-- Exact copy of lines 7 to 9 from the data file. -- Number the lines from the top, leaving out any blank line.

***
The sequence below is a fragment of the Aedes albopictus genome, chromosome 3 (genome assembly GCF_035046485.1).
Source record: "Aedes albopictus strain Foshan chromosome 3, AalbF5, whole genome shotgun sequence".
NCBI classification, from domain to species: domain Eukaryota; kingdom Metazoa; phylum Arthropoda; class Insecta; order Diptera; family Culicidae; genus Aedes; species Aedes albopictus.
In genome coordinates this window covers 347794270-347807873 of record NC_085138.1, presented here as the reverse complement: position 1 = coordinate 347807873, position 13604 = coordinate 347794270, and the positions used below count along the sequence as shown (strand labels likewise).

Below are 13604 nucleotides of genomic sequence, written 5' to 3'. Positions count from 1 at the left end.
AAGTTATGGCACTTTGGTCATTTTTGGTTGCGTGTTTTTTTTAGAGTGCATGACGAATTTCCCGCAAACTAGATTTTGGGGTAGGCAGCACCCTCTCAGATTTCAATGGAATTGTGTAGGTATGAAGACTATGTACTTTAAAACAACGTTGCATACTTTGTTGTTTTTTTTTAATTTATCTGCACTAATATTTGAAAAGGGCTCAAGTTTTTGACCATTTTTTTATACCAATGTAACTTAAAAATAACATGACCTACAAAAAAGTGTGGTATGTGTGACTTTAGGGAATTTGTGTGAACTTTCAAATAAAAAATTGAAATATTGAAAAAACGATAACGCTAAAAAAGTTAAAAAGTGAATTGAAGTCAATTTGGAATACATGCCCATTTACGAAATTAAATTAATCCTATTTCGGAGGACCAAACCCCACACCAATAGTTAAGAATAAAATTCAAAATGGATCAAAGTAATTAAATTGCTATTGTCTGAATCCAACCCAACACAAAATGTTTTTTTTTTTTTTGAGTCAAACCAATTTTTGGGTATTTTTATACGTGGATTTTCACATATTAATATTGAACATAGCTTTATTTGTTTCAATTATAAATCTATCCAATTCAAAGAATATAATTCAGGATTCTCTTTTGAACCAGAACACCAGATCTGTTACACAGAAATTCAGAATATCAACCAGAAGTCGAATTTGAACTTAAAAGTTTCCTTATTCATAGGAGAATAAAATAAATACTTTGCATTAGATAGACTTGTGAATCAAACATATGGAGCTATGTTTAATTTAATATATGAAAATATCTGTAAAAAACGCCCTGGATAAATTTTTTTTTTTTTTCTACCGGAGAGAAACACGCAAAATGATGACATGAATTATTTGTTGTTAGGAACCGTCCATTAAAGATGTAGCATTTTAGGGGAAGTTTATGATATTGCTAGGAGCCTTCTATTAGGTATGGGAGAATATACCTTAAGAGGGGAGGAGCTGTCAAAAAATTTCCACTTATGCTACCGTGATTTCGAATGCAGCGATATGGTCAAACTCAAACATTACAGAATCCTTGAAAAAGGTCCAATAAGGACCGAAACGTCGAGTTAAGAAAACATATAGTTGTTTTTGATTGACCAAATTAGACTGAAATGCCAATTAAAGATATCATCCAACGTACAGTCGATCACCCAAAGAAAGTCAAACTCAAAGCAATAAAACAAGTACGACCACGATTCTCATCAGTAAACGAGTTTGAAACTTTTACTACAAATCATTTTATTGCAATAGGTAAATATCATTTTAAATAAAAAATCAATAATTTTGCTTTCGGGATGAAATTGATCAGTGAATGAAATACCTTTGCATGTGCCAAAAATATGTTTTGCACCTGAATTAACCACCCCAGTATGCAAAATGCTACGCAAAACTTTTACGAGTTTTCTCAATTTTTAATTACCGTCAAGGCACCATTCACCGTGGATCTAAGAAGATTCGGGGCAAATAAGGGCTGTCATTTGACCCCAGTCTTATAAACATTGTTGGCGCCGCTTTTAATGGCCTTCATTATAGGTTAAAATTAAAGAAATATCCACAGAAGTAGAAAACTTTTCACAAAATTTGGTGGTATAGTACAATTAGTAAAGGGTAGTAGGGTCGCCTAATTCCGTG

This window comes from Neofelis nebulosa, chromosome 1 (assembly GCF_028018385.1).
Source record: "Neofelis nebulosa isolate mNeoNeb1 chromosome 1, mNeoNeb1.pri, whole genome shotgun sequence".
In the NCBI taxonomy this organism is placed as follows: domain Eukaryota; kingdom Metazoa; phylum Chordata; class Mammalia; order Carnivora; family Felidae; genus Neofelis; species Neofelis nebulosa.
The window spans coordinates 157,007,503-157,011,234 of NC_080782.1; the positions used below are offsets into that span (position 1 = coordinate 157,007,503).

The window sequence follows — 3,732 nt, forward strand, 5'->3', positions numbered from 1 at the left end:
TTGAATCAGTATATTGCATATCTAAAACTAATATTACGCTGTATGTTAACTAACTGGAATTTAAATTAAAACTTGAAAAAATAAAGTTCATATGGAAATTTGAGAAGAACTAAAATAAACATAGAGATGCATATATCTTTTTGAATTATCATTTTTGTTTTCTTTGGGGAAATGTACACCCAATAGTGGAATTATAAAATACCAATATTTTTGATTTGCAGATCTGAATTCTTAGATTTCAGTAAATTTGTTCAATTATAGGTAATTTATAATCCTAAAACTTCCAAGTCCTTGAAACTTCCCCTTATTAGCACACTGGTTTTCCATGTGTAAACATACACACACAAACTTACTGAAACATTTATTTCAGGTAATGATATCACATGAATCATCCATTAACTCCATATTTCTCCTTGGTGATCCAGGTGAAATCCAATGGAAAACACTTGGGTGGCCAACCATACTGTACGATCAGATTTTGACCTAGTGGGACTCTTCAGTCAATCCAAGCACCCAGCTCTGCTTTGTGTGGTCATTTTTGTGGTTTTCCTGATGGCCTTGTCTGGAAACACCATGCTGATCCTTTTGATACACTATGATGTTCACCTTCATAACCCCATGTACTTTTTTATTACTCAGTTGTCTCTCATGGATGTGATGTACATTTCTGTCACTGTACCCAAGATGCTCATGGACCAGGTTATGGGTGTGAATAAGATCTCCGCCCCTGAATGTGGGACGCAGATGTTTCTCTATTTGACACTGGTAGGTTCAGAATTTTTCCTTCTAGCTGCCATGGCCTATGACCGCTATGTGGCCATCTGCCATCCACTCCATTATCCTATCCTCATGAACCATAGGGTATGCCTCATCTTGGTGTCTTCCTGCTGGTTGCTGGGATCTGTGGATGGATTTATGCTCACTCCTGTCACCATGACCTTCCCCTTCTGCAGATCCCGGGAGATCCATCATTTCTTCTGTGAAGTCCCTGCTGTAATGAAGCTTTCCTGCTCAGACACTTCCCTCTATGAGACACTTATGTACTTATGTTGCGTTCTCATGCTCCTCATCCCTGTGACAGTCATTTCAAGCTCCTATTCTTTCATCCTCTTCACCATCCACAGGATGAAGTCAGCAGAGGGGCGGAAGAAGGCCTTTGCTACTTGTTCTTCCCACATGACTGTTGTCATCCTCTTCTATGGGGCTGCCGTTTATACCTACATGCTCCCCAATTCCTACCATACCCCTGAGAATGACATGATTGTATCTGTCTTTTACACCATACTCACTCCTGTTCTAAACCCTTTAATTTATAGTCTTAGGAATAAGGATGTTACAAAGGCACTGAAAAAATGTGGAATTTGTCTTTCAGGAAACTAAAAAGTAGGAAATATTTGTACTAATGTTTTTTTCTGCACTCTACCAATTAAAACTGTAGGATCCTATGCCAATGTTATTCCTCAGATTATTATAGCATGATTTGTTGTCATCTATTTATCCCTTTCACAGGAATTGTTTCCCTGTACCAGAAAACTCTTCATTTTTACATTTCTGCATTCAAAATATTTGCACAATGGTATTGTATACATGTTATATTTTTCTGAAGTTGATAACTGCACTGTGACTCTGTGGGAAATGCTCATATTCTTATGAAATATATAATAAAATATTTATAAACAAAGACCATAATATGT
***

This window comes from Neofelis nebulosa, chromosome 1 (assembly GCF_028018385.1).
Source record: "Neofelis nebulosa isolate mNeoNeb1 chromosome 1, mNeoNeb1.pri, whole genome shotgun sequence".
In the NCBI taxonomy this organism is placed as follows: domain Eukaryota; kingdom Metazoa; phylum Chordata; class Mammalia; order Carnivora; family Felidae; genus Neofelis; species Neofelis nebulosa.